“The reason behind this incident is fragmentation of their habitat. When a tiger leaves its mother, it has to establish new territory. But the Pashur River and its channels are so frequently navigated by cargo vessels that tigers don't dare cross. This creates food shortage and territorial crises for tigers. As a result, they are forced to use localities for their movement and humans and cattle become their prey,” he explains.
Besides villagers, tigers are also killed in large numbers by poachers. According to Tiger Census 2004, the number of Bengal Tigers in the Sundarbans was 440. However, the census conducted in 2006-07 revealed that the number had dwindled to 200, and in 2015, it stood at a paltry 106. Experts and forest officials say that one of the key reasons behind the drastic fall is poaching. According to the Forest Department, body parts of at least 30 tigers have been discovered in different parts of the country from 2011 to 2016. Amir Hossain Chowdhury, Conservator of Forest, Khulna region says: “The poachers are infusing deer carcasses with Furadan pesticide to kill tigers. These poachers are very difficult to detect as they don't carry any weapons and enter the forest under the guise of forest gatherers. Nevertheless, we have introduced smart patrolling using GPS trackers to arrest the poachers and ensure proper enforcement of laws in the Sundarbans.”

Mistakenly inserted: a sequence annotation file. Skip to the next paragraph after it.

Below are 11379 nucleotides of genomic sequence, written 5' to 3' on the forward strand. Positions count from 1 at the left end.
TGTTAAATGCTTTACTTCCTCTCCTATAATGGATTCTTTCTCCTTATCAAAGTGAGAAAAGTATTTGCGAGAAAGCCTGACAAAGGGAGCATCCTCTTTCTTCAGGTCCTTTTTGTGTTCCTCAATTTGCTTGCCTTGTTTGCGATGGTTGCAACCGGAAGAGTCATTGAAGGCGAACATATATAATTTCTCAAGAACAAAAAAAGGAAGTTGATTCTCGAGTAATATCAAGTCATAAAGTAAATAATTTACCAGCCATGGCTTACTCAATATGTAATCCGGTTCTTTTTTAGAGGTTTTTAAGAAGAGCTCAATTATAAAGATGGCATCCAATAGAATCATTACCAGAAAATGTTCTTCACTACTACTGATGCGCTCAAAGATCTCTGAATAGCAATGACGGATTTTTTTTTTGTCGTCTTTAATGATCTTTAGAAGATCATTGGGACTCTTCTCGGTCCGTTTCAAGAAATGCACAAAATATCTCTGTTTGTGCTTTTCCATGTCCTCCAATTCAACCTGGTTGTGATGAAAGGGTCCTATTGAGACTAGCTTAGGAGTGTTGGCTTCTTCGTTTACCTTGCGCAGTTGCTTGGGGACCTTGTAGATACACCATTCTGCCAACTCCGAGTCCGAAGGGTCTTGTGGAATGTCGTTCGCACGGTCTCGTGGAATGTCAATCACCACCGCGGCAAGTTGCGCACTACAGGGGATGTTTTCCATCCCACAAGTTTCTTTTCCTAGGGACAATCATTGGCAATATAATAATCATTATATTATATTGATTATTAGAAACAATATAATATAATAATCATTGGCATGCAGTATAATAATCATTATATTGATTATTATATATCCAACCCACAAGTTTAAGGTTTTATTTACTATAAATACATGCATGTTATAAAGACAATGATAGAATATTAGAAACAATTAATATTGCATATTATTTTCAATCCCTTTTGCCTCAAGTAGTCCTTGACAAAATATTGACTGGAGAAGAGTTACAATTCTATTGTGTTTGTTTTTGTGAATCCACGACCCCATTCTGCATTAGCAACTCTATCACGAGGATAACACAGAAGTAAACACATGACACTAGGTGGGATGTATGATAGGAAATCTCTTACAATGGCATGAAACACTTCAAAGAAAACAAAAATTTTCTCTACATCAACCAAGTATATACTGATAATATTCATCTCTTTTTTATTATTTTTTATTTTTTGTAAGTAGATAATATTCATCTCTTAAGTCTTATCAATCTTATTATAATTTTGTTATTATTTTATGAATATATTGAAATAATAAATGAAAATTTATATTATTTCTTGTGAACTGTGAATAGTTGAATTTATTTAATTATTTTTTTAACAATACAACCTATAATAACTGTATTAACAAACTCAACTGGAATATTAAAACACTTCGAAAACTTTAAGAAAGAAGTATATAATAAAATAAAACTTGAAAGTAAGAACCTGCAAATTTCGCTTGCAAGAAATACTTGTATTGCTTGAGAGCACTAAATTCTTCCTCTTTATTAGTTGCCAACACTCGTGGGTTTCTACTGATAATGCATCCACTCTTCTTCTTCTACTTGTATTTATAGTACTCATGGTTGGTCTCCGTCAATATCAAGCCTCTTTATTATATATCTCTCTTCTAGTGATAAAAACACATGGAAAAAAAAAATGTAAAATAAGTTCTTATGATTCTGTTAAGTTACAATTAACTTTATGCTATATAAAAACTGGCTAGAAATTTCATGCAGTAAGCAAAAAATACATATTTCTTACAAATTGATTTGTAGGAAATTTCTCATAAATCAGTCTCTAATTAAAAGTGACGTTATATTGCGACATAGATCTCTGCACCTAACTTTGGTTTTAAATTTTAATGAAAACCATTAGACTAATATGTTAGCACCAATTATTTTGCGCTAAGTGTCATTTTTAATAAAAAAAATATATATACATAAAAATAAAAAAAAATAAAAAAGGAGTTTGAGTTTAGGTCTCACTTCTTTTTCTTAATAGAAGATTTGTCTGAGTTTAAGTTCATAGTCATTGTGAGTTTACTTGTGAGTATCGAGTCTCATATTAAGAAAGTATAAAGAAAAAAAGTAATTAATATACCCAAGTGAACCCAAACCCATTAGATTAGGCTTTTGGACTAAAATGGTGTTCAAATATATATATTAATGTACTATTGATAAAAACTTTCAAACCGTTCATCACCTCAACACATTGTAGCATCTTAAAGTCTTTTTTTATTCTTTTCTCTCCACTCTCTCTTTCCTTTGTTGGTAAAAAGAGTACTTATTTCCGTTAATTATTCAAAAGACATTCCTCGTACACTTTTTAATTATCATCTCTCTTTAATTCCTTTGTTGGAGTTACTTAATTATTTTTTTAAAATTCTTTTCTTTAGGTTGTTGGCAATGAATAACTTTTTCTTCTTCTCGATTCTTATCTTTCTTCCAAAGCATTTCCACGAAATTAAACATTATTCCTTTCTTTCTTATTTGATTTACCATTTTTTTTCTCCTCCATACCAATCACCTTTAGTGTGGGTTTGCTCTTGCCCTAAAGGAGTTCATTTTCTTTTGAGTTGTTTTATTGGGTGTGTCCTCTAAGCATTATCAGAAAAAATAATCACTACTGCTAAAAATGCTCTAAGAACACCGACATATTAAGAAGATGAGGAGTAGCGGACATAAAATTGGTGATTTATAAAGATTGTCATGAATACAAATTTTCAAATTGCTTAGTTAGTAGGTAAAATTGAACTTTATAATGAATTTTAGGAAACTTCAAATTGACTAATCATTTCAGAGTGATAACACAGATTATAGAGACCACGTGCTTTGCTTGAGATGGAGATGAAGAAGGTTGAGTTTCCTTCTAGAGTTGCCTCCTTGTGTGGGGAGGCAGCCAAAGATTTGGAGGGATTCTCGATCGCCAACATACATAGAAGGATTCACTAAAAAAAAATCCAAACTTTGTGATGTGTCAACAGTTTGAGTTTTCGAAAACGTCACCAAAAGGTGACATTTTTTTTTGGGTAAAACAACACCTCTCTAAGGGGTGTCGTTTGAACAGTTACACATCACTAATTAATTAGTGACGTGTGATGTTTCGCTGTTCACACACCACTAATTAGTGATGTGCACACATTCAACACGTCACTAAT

The declining tiger population of the Sundarbans has made the existing forest more vulnerable to encroachment and pollution. At Joymonir Gol area on the bank of the Pashur River, huge swathes of land have been converted into massive shrimp farms. Just on the opposite bank of the river lies the Sundarbans. Ahmed Haji, a fisherman who has been plying Pashur River for more than 50 years, says: “Just two decades earlier, these lands, where shrimp farms have been established, were part of the Sundarbans. In these shrimp farms, the farmers use pesticides to kill fish that eat shrimp fries. This pesticide mixes with the Pashur River and ultimately contaminate the river water. There are thousands of shrimp farms in Bagerhat district. As a result, we don't find any fish in Pashur River and in its canals nowadays. We can only catch shrimp fries which we sell to these shrimp farms.”
Besides these pesticides, the herbicides and fungicides used by paddy farmers and fish farmers are also taking a toll on the forest ecosystem. “Farmers use huge amounts of dieldrin, endrin, atrazine and heptachlor as insecticides, herbicide and fungicide without knowing their impact on the ecosystem. Along with the agricultural department, we are trying to make them aware of the harmful impacts of these chemicals so that they use it in limited quantities,” Habibul Huq Khan, Director of Department of Environment, Khulna Division, informs.
According to experts, these chemicals can also jeopardise the forest itself when it enters the food chain. “Herbicides are notorious for contaminating ground water, river water and soil compound. Entering the food chain through water and soil nutrients, it can shorten lives of two of the Sunbarbans' key pollinators; the Giant Honey Bee and butterflies, especially the Sundarbans' Crow Butterfly. It can even kill them. Again, these poisonous chemicals—particularly insecticides—can eliminate the fish and crab population which save Sundarbans' trees by eating the algal colonies that grow on their aerial roots,” says Dr Monowar Hossain, Chairman, Zoology Department of Jahangirnagar University.